Once a Cheater, Always a Cheater?

Alison Bell

When she confronted her guy, he told her that he still loved her and it was "no big thing." Pam isn't so sure about that. "I thought we were in a committed relationship," she says.

Infidelity comes in many forms, from a few stolen kisses to an e-mail romance to a full-blown affair. But no matter how it happens, it hurts if you're the one who's been cheated on. When it happens to you, chances are you'll experience a range of emotions, from anger to hurt to "Why me?"

Your Cheatin' Heart
Your first question is likely to be, "Why did this happen?"

People cheat for many reasons, some of them more hurtful than others. They may be bored with the relationship, or they may have fallen for someone else. Or maybe they simply can't resist temptation. They may even be trying to make their partner jealous.

Gender plays a role, according to David M. Buss, Ph.D., a professor of psychology at the University of Texas at Austin and author of The Dangerous Passion (Free Press, 2000). He studied the infidelity track records of thousands of young adults and discovered that men tend to cheat out of the desire for sexual variety. "They go for immediate gratification," says Buss, "especially if the risks are low." For example, if they don't think they're going to get caught.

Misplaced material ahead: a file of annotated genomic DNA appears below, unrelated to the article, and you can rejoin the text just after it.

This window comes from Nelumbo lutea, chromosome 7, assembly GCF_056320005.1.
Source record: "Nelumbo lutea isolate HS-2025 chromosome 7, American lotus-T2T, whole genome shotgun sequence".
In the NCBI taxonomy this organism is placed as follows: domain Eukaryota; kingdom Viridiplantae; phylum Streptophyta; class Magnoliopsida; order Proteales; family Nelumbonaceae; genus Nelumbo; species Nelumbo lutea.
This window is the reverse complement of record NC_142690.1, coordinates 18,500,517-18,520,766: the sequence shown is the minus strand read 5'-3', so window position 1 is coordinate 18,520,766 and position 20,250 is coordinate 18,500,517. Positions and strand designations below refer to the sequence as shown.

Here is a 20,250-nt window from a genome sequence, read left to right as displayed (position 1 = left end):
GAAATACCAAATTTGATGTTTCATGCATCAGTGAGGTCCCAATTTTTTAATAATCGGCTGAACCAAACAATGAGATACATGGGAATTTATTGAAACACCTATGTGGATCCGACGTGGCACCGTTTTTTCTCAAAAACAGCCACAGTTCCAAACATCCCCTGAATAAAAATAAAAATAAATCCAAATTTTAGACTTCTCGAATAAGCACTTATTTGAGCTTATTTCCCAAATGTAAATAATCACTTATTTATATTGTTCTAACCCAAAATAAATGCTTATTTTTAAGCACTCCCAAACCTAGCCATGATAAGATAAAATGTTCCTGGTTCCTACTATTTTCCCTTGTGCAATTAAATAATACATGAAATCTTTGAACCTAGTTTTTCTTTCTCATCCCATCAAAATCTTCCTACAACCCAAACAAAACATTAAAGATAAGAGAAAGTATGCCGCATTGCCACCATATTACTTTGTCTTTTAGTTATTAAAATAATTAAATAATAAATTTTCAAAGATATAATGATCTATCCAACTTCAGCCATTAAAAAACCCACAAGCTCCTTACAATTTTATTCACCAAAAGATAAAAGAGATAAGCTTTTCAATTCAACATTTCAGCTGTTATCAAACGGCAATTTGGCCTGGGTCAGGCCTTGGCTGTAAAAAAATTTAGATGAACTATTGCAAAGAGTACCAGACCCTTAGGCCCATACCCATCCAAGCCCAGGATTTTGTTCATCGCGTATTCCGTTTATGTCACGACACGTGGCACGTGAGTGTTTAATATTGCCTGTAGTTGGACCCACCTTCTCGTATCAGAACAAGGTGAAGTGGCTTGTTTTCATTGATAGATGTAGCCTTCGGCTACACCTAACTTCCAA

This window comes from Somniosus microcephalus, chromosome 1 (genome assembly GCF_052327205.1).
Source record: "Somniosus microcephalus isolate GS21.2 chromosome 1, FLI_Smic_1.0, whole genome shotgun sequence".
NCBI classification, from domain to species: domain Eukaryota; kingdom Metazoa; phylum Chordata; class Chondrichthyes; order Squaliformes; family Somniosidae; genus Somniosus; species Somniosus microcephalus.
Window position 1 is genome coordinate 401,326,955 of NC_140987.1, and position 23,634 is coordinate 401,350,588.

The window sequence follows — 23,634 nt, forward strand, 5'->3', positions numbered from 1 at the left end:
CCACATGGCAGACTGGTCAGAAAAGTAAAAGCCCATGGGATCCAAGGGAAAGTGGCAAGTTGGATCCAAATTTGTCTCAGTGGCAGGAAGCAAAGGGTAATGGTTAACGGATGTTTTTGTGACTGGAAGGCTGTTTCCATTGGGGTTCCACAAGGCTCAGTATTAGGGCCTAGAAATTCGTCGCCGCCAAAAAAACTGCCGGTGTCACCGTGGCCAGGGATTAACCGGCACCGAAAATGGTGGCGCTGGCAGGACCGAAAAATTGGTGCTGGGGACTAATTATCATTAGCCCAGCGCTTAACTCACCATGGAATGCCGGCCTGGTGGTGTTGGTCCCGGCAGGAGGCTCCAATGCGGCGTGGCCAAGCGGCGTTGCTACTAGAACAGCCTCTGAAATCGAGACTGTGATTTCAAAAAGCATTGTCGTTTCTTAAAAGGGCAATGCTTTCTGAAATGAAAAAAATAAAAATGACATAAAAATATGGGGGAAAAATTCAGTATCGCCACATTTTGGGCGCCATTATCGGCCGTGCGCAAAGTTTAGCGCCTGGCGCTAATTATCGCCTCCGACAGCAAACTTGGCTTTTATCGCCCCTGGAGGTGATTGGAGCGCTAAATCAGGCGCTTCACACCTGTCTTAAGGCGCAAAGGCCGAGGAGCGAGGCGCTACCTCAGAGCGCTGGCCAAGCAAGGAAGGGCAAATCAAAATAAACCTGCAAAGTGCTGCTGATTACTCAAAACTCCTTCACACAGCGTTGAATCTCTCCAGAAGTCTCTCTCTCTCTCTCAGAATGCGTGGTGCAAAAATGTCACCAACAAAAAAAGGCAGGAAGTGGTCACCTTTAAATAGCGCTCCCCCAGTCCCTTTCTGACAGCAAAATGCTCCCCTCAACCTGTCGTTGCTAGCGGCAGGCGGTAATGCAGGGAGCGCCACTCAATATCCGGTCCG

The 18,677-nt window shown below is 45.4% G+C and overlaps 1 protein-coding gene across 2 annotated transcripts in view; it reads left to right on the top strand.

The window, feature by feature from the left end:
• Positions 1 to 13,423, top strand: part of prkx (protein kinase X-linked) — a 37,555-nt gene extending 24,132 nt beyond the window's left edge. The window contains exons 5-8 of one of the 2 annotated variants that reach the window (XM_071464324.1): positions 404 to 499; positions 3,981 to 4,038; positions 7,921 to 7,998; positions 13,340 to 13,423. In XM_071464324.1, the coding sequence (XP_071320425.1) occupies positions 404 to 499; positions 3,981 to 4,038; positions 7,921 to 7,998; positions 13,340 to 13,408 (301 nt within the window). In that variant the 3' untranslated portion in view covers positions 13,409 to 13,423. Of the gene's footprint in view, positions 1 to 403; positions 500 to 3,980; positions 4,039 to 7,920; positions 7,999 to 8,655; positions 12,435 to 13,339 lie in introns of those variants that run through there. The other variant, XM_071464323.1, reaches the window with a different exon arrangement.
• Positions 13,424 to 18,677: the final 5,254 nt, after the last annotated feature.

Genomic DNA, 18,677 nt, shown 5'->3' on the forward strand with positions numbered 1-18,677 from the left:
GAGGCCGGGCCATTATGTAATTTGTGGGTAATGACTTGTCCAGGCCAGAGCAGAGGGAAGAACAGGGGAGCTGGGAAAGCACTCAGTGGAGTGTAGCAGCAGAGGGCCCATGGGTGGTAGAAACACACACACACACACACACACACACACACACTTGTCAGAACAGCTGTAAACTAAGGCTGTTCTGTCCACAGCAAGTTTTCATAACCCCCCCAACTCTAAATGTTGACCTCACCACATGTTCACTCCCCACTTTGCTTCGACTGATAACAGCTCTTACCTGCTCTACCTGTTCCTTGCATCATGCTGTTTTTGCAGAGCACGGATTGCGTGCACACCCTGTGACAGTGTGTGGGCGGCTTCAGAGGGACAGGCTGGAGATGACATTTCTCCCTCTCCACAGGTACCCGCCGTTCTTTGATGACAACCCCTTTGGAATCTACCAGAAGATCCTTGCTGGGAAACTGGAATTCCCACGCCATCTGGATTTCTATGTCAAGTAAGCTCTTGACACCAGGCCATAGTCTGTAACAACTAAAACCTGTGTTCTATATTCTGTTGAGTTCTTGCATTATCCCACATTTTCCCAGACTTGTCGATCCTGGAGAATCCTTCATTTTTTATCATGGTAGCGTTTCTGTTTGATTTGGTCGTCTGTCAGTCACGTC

Women, on the other hand, usually stray because they are "unhappy in the relationship and are looking to see if they can do better on the mating market," he says. He believes that the feminine impulse to shop around may be a holdover from the cavemen days when the men folk were often killed off during hunts and it paid to have a back-up on deck.

The only way to find out why your partner strayed is to ask. The answer, as well as his or her post-cheating attitude (begging your forgiveness versus shrugging it off) will help you sort through your tumbled emotions and decide whether to stand by your philandering squeeze or shout, "Next!"

Weighing the Sins
Before you make a hasty decision to bail out of the relationship, consider the gravity of your partner's transgression. Let's say your significant other kissed another guy or gal. While this is hurtful, he or she stopped short of intercourse. And while it may be some consolation if the romance turns out to be limited to an exchange of torrid e-mails via the Internet, don't forget that cybersex can be hot, maybe even hotter than the real thing. In fact, women are likely to be even more upset by their partner's having an emotional connection with another woman. Men are just the opposite. According to Buss, "When a woman's partner has an affair, the first thing she wants to know is, `Do you love her?' Men want to know, `Did you screw him?'"

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